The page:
Food & Drink
DRINK: Bantam Cider Tasting [Boston]
by Rebecca Joy
Located just past the hub of Union Square, Bantam has a beautiful open space where they offer tastings Thursdays and Fridays from 4-7pm and Saturdays from 1-7pm. A tasting flight includes five cider varieties for $10 and full pours are available for $6 after that. I recommend taking along a friend in order to maximize your tasting opportunities and make the most informed decision on your full pour (you’re going to want a full pour.)
The tasting room has a modern layout–an austere, shiny bar and large tabletops that sport Mason jars of pretzel sticks to cleanse the palate between pours. The tasting hours can get busy, and there is plenty of room for visitors, but I had a demure Thursday night with full attention from our bartender.
Thanks to sharing a couple pours with my friend, I was able to taste all seven of the on-tap ciders, including the three that Bantam currently bottles. The tasting list builds in order of strength of flavor, ending with the one-of-a-kind Smoked Saison. My past experiences with cider often left me with a belly-ache– too much apple and too much sugar. Not so with Bantam. Everything on the list was extremely drinkable, one might argue too drinkable since I left a little boozy.
And now my brief and professionally-unfounded tasting notes:
Wunderkind tied for my favorite cider; and lucky for me, it’s bottled and ready to buy! My immediate reaction on tasting was that it would be perfect for a picnic, a “good anytime” cider. The flavors from the champagne yeast are what made me think of a Prosecco but without falling into that sticky sweet Moscato territory.
Rojo, also bottled, would be my pick for an autumn party. Sour cherries give this cider a tangy aftertaste, the adult version of a Warhead candy. This is the type of hostess-gift that says sophisticated without being stodgy.
Both La Grande and A Little Something veered away from bubbles. La Grande had a milder fizz with vanilla hints while A Little Something is a still cider. In my notes, I wrote down “wild tastes” (presumably from the wild yeasts), so interpret that as you will. Maybe it was the lack of bubbles, but this pour reminded me of an aperitif, in that the alcohol was more prominent. However, it would also serve as a delicious nightcap.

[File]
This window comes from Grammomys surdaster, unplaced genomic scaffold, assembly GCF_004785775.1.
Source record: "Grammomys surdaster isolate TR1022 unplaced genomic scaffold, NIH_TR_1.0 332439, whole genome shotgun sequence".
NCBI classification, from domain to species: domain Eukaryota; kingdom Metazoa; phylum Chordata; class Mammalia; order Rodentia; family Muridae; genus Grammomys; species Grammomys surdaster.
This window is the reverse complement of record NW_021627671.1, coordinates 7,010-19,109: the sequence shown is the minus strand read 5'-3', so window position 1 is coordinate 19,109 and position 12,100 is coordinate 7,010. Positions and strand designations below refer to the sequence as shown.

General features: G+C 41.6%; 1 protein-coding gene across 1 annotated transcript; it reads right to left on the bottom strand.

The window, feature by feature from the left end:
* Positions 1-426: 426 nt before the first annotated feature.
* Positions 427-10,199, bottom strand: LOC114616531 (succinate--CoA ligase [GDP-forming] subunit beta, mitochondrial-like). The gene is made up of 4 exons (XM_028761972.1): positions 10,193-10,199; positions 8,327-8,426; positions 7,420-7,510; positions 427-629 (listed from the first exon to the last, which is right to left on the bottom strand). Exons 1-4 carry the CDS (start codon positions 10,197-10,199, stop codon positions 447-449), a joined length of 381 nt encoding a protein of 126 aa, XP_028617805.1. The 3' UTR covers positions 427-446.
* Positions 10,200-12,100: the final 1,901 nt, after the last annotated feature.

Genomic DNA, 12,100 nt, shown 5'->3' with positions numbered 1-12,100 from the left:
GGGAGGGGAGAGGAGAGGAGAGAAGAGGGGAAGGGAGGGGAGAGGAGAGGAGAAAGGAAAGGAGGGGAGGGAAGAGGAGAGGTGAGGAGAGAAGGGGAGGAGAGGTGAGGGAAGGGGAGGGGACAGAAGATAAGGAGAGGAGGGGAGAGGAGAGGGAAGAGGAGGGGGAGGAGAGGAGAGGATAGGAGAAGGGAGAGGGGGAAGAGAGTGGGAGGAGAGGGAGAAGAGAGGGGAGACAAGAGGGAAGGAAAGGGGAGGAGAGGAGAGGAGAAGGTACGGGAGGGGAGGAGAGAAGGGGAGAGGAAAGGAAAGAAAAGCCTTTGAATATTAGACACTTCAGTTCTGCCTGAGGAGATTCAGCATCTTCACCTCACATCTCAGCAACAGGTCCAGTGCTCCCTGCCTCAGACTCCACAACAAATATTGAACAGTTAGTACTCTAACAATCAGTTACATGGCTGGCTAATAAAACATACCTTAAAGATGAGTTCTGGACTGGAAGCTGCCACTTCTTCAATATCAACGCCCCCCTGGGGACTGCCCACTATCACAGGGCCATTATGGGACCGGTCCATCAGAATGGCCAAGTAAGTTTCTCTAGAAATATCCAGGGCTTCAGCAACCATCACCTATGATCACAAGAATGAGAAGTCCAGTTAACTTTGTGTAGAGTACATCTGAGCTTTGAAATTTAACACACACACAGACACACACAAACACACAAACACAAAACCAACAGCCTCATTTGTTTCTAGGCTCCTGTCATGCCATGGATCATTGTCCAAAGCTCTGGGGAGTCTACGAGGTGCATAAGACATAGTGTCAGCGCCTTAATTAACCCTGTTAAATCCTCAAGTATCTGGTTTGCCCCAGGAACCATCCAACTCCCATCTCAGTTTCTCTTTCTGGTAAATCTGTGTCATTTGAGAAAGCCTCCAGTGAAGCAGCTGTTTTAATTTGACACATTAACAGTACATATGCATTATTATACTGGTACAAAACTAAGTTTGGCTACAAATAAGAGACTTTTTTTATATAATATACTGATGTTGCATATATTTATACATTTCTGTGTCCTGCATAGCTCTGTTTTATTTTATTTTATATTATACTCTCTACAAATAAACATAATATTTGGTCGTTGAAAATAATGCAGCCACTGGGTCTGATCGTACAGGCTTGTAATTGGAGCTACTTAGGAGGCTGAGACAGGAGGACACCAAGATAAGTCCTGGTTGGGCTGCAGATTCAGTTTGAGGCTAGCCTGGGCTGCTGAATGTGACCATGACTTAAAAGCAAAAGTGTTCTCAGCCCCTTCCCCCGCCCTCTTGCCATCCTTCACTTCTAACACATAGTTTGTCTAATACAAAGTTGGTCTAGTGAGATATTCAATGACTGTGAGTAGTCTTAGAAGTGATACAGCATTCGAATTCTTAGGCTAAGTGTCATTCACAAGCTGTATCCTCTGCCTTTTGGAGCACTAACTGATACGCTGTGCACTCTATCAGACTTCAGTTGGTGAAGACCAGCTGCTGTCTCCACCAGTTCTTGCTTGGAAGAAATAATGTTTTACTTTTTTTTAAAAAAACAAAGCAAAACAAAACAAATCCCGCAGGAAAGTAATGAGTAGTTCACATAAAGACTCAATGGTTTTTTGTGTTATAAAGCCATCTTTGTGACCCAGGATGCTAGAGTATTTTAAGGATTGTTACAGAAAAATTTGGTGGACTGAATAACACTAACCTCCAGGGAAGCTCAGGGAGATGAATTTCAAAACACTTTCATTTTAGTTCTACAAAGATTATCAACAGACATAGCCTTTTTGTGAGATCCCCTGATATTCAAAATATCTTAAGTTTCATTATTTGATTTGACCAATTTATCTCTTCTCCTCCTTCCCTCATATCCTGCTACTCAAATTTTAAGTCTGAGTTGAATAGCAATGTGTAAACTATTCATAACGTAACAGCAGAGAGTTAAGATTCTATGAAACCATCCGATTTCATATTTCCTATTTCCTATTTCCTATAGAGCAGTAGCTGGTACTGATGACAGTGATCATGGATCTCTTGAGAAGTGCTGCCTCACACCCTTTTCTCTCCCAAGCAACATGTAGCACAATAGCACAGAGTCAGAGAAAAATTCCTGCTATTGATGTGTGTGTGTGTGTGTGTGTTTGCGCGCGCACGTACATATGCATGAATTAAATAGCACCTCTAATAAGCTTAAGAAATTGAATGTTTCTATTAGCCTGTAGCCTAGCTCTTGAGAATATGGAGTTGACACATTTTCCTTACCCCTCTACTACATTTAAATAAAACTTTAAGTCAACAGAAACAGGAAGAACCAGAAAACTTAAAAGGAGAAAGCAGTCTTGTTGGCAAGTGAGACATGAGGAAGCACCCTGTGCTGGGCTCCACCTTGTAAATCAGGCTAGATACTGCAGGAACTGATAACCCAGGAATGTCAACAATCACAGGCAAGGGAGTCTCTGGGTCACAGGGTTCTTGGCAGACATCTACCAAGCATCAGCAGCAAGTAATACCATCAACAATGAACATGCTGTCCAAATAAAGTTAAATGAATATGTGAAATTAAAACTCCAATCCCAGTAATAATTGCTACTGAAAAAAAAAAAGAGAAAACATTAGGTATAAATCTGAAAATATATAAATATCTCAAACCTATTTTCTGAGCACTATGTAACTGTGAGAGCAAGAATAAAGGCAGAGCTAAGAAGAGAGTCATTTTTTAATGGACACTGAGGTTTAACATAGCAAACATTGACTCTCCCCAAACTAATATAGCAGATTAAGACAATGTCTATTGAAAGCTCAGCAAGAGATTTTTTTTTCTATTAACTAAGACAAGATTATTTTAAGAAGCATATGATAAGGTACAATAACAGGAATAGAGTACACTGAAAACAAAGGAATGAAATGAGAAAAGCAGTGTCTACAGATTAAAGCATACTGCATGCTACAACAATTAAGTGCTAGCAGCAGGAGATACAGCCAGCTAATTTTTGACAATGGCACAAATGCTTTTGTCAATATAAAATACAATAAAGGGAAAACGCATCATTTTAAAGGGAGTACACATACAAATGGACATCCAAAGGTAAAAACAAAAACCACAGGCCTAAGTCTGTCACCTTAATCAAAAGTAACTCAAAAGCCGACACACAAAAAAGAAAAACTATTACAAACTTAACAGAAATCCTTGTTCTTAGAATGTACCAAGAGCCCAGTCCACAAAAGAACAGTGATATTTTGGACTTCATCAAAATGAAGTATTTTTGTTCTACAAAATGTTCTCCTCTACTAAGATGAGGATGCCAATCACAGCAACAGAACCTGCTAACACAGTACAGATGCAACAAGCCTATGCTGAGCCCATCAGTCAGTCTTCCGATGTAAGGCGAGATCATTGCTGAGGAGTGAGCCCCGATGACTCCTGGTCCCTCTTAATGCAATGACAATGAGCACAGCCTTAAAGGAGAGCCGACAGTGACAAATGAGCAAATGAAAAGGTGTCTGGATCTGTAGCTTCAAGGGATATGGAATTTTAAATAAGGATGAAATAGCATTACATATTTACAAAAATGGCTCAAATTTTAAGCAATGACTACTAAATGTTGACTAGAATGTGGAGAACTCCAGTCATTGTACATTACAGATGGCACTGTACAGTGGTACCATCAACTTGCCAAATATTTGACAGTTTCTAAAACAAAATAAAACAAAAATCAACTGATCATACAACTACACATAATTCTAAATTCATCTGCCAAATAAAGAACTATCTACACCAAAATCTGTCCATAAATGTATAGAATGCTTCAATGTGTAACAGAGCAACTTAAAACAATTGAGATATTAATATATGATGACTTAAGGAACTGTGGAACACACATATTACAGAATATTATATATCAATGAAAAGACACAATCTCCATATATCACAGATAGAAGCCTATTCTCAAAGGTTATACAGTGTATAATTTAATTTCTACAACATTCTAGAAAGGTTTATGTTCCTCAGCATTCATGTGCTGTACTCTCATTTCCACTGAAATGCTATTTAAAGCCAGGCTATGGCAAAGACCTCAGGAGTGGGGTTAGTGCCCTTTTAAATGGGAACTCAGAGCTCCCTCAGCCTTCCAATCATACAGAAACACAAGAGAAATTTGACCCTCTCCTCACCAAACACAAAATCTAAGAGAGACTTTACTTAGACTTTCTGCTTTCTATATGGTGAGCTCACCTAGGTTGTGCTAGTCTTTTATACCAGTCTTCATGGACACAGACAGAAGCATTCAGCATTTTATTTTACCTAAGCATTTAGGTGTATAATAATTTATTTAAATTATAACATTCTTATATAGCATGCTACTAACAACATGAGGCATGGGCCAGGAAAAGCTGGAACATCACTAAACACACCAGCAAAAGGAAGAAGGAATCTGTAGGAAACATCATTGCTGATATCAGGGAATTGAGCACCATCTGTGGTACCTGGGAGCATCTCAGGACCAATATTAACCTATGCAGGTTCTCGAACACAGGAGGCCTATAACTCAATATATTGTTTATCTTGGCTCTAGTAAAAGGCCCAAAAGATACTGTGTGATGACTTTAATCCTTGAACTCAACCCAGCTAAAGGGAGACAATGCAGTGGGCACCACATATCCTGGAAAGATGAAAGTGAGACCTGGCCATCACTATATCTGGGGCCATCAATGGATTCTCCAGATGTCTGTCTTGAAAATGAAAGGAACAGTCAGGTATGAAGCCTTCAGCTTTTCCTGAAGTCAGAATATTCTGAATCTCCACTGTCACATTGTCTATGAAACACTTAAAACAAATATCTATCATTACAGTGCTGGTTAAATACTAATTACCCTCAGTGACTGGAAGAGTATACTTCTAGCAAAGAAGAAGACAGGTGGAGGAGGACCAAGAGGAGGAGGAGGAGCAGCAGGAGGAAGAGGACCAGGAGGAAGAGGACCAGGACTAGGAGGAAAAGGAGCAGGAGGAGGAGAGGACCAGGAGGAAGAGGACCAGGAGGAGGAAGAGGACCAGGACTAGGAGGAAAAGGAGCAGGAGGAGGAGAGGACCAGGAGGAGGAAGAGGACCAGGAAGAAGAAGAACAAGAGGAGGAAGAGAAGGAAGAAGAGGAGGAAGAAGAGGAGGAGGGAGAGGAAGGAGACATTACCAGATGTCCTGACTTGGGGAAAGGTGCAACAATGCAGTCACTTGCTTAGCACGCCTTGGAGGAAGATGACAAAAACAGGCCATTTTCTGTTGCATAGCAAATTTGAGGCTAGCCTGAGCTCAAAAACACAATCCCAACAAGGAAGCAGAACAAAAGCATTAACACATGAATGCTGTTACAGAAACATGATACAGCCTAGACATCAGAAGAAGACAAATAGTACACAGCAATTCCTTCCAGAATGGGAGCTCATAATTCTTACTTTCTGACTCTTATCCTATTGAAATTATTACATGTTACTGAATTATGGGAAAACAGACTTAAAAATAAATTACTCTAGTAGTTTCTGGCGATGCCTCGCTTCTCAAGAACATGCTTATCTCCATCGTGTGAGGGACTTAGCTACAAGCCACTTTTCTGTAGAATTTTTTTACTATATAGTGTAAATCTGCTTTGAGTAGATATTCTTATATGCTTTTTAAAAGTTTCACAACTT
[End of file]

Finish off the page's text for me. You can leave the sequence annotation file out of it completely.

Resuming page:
Americain was my other pick for favorite. If anyone from Bantam is reading this, please bottle it soon! Our bartender called this one Thanksgiving dinner in a glass. It was the most apple-cidery of the bunch but without the stomach-achey sugar overload. Cinnamon, cardamon, and other spices make this a robust and tasty pour.
Dry-Hopped has “grassy” written as a descriptor on the tasting list and that says it all. This one tasted the most like a beer to me, an IPA specifically, according to my friend. It’s a lively pour, probably a great companion to summer concerts or a fish dinner (not that those events are mutually exclusive).
Smoked-Saison, which completes the bottled trifecta, smells absolutely amazing and tastes just as good. Pretty much all the ciders smelled delicious and if Bantam ever puts out a line of cider-scented candles, you heard it here first. The flavor in the Saison comes from the apples, smoked in Mei Mei Street Kitchen’s smoker (bartender tidbit), and is like nothing else I’ve ever had in a drink, let alone a cider. I said it tastes like grill charcoals “but in a good way.” A better, more palatable, way to put it is that it tastes like bacon.
I highly recommend picking up a bottle of Bantam and checking out their tasting room, if only to experience the Americain. Let me know your favorite in the comments!
Bantam Cider Tasting Room
40 Merriam Street, Somerville MA
Thurs, Fri 4-7 pm, Sat 1-7pm